Buddy Holly

LP cover
LP Cover

CD cover
CD Cover

   Love is strange
Good rockin' tonight
Blue Monday
Have you ever been lonely
Slippin' and slidin' (fast version)

You're the one
(Ummm, Oh Yeah) Dearest
Smokey Joe's Cafe
Ain't got no home
Holly Hop

LP originally released: January 20, 1969
LP: Coral, USA (1969) - CRL 757504
LP: MCA Records, England - MUPS 371
LP: Coral, Germany - MAPS 1034

CD released October 19, 1993
CD: Castle Communications - CLACD 307 (LC 6448)
EAN: 5017615630725

Holly is a magic word in music . . . and the first name, Buddy, just naturally comes to mind at its mention. Buddy's fame is more than a legend, even, for he has become 'The Way' for a great number of performers today. So rather than go into a lot of facts you probably already know, let's say a few words concerning the songs done here.

Love Is Strange was very successful in the Fifties. Great numbers of people liked it and bought it . . . and so did Buddy. However, you've never heard it the way it's performed here. The original track by Buddy was about one minute long and it seemed a little too short. So, while listening to it on his Ampex in his New York apartment (sometime in late 1958 or early 1959), he decided to try a few ideas with it: a guitar section from another part of the tape was added, then the first part repeated, adding instruments to give it a soft, silky sound to match the mood he was in at the time.

The present album would not have been possible had it not been for a helping hand from quite a few people: Coral Records has helped us greatly in preserving Buddy's vibrant musical memory . . . Mr. and Mrs. Holley have brought their tapes and dubs to us . . . and many hours have been spent with us by some real greats in the music world : George Tomsco, playing guitar with the same drive and freshness that was Buddy's . . . Jimmy Gilmer helping with ideas and playing guitar . . . Doug Roberts playing drums (with even more drive than Buddy's drummer in those days) . . . and Stan Lark, spending many hours sleeping over his bass! All was done with great devotion and a striving for perfection, just like Buddy Holly had always done. Perhaps this sounds effortless - and it should - for that's the mark of "being right" when it sounds easy. However, every selection required very special treatment: the original tapes had to be transferred to a multi-track recorder through special equipment, then each instrument re-tuned to match that selection. The boys wore earphones in order to stay right with the tempo of the recording - which did vary at times! As you can readily see, all this required more than careful attention - but here you have the successful result, passed on to you with joy and enthusiasm.

Good Rockin' Tonight and Blue Monday were home-type recordings and difficult to work with, but since you realize the source, we know you'll understand and appreciate them. Have You Ever Been Lonely was a favourite of Mrs. Holley's at the time, so Buddy recorded it for her. We could have clipped off part of the tape, but didn't. Hear Buddy call to his mother at the end of the selection - he wanted her to hear what he had done with it. When we were adding to this recording, Mr. and Mrs. Holley were in the control room, and when Buddy's voice cried out "Mother!" on the tape, without even thinking Mrs. Holley answered, "What?. . . . It's a priceless memento to her now - and we hope, to you too.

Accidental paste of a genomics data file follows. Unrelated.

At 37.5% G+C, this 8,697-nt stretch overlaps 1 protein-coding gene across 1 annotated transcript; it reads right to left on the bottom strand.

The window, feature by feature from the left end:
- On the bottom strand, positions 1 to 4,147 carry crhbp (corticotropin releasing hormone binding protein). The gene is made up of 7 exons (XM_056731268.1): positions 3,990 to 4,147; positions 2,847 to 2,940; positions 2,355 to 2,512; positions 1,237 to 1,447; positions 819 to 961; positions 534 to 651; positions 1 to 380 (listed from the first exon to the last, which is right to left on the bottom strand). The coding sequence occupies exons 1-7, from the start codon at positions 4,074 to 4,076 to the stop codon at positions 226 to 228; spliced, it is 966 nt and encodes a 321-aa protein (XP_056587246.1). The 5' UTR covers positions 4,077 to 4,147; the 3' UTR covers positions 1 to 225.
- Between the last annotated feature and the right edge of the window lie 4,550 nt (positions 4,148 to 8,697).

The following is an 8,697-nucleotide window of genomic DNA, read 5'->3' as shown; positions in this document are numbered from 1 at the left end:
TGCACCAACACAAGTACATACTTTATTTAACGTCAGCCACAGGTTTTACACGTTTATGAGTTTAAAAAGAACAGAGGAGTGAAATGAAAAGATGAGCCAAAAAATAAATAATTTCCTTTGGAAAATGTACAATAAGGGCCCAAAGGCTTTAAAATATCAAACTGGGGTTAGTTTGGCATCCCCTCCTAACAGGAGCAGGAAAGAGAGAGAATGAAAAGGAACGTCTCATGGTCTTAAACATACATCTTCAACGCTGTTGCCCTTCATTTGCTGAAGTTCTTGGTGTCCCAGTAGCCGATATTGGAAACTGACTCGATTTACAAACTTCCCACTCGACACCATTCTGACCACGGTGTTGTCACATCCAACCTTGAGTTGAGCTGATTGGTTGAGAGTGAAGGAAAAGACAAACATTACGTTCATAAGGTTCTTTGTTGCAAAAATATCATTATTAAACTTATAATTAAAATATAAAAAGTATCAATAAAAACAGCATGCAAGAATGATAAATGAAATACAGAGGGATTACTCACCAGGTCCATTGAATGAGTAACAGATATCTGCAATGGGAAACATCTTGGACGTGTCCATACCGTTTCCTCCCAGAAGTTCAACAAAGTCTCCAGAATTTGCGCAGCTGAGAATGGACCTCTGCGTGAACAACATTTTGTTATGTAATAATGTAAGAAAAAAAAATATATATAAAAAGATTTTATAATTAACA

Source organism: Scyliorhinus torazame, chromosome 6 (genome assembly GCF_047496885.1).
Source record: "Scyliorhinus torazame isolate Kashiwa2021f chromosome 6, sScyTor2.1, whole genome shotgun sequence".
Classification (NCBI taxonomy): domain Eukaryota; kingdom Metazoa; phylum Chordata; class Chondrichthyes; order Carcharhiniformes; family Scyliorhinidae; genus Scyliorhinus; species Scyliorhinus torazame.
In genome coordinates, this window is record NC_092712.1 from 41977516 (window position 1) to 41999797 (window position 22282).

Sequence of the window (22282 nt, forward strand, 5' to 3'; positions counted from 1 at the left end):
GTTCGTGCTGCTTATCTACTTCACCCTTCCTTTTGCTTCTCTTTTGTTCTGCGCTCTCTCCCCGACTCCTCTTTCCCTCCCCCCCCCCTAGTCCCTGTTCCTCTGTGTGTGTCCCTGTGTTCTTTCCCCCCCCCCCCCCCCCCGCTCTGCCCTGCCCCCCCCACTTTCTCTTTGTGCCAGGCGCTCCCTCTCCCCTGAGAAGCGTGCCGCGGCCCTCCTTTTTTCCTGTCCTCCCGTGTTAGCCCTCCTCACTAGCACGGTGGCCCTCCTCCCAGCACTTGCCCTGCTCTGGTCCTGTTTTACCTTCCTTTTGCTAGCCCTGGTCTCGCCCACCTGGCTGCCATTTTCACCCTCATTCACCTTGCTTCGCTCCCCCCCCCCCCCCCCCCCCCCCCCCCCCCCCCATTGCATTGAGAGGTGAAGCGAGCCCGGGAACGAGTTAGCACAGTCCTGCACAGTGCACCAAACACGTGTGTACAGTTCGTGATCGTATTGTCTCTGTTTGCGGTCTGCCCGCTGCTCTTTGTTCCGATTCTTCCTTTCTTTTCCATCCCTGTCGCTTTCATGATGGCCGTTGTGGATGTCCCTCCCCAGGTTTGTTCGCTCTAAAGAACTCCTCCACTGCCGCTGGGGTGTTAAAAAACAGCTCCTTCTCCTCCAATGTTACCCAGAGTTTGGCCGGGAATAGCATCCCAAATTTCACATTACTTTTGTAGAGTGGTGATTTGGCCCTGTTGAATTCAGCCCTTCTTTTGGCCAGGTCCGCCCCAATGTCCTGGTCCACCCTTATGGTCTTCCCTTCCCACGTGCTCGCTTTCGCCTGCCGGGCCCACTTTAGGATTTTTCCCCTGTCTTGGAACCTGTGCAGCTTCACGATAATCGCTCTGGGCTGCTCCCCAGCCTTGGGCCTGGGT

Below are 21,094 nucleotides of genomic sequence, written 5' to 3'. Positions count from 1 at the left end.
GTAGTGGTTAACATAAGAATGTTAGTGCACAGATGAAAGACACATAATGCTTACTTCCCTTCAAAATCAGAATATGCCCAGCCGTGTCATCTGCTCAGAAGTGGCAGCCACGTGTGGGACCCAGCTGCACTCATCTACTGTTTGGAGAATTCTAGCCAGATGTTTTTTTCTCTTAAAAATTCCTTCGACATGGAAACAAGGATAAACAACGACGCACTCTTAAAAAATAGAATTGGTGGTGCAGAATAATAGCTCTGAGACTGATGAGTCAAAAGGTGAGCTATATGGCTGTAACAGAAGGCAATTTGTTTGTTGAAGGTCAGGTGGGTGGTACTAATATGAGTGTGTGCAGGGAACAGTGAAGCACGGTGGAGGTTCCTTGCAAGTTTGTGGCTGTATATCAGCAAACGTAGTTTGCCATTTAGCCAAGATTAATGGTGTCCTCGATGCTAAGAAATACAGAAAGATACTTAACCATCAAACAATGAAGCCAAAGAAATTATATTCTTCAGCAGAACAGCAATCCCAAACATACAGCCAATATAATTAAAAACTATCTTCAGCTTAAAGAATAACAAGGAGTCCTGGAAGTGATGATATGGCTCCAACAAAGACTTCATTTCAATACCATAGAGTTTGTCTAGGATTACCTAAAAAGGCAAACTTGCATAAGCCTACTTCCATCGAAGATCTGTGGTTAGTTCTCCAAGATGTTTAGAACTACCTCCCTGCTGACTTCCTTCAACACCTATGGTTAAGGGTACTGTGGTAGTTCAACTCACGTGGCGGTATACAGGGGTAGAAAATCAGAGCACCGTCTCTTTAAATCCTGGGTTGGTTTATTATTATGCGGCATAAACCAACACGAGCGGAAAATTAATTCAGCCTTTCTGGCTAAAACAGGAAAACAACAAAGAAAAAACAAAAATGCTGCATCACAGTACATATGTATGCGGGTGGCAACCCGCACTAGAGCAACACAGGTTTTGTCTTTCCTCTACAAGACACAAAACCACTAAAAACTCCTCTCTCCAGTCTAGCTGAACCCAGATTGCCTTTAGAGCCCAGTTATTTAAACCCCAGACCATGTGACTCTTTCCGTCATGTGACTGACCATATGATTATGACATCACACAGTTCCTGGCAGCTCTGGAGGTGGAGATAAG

You're The One has been out in another album, but not this recording of it - all addition is new and different. Dearest was called something else, in error, on another LP, but new things have been added to this recording. Smokey Joe's Cafe is really great the way Buddy sings it; we tried to make the additional sounds match what we thought Buddy was thinking of at the time he recorded it with just his guitar. Ain't Got No Home was recorded when Buddy was having fun trying to sound like "Frogman" Henry; the quality is not tops here, but the performance is fresh and exciting. Holly Hop is a jam tune Buddy probably heard his mother whistle, and is played with much gusto; George Tomsco practiced long hours trying to match the feel and melody played here by Buddy, and it comes off very well. What a combination Buddy and George, together, would have been for the music fans!

A lot of time slipped by before this album could be released, because of problems - both legal and technical - to be solved. Far more sophisticated equipment is now available, of course, and was used. And it's with a feeling of great happiness and respect that we now bring you this treasured remembrance to the talent of the one and forever the only Holly ... named Buddy - the Giant!

Norman Petty